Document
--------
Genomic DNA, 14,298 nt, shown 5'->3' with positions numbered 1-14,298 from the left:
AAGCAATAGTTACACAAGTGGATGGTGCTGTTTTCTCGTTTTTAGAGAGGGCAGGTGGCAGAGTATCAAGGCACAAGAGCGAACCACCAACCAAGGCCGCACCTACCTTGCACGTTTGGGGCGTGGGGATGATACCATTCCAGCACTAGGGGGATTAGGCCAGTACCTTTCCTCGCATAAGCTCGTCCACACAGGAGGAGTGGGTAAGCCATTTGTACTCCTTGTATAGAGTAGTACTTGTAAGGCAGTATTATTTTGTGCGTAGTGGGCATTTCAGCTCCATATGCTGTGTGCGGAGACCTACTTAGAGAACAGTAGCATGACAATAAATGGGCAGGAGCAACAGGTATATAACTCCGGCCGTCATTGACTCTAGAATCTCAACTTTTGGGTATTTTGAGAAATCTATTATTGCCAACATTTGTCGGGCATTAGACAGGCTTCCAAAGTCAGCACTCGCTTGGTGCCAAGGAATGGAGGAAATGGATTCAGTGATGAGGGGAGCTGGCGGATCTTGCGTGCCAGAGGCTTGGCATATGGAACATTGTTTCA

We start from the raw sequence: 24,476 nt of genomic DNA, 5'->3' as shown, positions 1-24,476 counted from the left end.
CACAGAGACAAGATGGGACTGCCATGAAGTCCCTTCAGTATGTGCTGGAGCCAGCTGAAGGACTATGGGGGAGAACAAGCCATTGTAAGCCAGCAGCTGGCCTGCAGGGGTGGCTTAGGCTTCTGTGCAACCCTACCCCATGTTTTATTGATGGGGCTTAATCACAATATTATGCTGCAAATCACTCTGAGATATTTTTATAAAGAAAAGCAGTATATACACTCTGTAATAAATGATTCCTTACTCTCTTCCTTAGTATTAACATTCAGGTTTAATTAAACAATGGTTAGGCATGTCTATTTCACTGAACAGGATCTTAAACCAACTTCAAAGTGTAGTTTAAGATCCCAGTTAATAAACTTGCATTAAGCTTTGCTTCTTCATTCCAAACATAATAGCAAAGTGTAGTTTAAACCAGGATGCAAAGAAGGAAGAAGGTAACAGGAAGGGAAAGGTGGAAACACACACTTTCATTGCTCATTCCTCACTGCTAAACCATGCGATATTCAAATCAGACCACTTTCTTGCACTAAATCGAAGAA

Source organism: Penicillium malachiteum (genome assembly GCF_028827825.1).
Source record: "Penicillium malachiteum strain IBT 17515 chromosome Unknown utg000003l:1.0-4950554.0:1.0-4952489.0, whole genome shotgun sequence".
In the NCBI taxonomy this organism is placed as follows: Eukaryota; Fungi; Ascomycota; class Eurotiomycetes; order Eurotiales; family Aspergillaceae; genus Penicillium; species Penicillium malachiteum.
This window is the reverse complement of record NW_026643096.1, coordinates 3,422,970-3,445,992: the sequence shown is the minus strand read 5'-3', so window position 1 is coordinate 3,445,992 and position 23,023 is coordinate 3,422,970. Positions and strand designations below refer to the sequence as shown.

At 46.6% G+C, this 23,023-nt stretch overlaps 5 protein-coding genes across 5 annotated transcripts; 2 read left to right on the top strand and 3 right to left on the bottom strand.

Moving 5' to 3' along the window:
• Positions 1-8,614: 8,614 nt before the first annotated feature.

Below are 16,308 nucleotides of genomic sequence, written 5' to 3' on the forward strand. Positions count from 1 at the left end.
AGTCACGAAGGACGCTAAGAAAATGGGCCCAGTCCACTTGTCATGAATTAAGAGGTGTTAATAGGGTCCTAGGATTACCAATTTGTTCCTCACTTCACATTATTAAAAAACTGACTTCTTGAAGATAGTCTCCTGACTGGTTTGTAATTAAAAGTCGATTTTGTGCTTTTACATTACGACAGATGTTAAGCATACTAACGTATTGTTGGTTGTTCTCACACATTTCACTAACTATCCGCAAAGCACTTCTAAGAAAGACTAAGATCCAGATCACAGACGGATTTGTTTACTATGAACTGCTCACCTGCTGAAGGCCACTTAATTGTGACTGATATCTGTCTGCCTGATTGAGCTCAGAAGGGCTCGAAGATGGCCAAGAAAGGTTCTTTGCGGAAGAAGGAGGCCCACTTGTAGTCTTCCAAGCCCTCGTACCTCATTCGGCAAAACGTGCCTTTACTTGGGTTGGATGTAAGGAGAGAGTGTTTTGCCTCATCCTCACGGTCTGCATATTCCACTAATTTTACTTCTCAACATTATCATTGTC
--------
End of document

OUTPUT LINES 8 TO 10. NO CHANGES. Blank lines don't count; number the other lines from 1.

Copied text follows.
This window is the reverse complement of record NW_026643096.1, coordinates 3,422,970-3,445,992: the sequence shown is the minus strand read 5'-3', so window position 1 is coordinate 3,445,992 and position 23,023 is coordinate 3,422,970. Positions and strand designations below refer to the sequence as shown.

At 46.6% G+C, this 23,023-nt stretch overlaps 5 protein-coding genes across 5 annotated transcripts; 2 read left to right on the top strand and 3 right to left on the bottom strand.

Moving 5' to 3' along the window: